A Context for Competition

By Tracy Ging

Competition within the coffee industry is intensifying. At least that is what some roasters and retailers (21 percent) are reporting, according to the most recent SCAA sector report. Interestingly enough, this is the first time that comment has popped up. While it seems likely that the pressure has been building for a few years, only now does the data reflect the echoing sentiment, which essentially amounts to, “Yeah, it’s rough out there.”

While specialty coffee companies undoubtedly have an acute understanding of their specific competitors, there are likely more and bigger forces at play that are important to comprehend. One of the most commonly referenced models for assessing competition was developed by Michael E. Porter, a leading authority on competitive strategy and professor at Harvard Business School. In Porter’s Five Forces model, he provides a framework that identifies five major influences over the context in which an organization operates:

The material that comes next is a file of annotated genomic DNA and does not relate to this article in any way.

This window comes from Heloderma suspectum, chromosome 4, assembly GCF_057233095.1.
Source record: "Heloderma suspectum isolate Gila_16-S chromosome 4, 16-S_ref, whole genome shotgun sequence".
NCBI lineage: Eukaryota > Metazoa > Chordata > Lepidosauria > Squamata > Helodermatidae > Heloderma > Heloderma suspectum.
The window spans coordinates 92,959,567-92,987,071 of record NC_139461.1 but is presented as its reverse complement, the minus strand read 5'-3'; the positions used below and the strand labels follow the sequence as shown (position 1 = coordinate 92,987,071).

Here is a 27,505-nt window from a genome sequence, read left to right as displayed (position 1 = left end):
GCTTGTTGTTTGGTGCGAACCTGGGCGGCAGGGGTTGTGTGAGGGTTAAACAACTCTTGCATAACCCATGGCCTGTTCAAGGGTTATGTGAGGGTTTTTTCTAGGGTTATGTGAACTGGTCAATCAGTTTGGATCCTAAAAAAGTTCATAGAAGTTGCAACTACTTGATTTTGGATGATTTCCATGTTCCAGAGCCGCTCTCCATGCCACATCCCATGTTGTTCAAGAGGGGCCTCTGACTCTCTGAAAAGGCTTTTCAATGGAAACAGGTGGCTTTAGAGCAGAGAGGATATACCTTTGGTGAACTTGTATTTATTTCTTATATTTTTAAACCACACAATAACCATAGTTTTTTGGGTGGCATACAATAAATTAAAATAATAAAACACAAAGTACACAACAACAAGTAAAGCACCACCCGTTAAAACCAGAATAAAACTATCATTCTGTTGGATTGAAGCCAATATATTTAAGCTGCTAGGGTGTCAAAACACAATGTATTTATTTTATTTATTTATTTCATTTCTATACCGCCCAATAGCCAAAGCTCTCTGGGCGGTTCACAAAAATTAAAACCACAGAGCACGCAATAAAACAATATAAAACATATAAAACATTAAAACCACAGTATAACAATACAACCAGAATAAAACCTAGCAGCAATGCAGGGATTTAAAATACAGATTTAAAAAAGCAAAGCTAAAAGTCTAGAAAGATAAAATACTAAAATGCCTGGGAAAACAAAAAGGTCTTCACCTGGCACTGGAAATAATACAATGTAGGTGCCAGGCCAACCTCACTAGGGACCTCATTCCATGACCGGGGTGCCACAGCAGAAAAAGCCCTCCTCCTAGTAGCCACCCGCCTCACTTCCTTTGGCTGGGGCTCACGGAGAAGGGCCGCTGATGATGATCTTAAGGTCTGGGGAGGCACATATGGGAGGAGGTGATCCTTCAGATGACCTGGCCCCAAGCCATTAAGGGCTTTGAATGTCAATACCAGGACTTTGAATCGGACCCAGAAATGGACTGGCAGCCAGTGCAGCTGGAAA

1. Intensity of rivalry amongst existing competitors
2. Threat of entry by new competitors
3. Pressure from substitute products
4. Bargaining power of buyers (customers)
5. Bargaining power of suppliers